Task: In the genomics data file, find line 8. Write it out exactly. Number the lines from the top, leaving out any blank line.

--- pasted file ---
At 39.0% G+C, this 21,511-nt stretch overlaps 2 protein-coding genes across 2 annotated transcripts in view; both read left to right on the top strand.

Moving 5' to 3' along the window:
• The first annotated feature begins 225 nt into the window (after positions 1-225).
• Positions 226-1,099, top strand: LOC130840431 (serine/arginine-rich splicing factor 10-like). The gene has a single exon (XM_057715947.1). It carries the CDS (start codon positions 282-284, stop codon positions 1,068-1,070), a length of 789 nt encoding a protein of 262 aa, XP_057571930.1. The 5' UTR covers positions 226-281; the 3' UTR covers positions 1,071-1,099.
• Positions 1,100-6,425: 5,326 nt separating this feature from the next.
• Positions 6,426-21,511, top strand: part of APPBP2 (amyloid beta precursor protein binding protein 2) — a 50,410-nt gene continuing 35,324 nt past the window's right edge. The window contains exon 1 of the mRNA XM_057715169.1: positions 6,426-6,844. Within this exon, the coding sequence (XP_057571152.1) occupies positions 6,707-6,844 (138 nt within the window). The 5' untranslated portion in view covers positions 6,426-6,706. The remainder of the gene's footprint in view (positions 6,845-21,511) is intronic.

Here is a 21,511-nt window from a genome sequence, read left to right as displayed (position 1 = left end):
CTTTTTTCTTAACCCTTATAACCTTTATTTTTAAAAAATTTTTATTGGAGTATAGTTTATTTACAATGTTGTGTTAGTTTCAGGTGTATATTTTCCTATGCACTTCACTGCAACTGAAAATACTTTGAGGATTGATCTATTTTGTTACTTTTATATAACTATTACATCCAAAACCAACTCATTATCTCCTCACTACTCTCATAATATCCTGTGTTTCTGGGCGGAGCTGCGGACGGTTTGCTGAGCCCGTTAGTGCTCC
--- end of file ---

CTTTTTTCTTAACCCTTATAACCTTTATTTTTAAAAAATTTTTATTGGAGTATAGTTTATTTACAATGTTGTGTTAGTTTCAGGTGTATATTTTCCTATGCACTTCACTGCAACTGAAAATACTTTGAGGATTGATCTATTTTGTTACTTTTATATAACTATTACATCCAAAACCAACTCATTATCTCCTCACTACTCTCATAATATCCTGTGTTTCTGGGCGGAGCTGCGGACGGTTTGCTGAGCCCGTTAGTGCTCC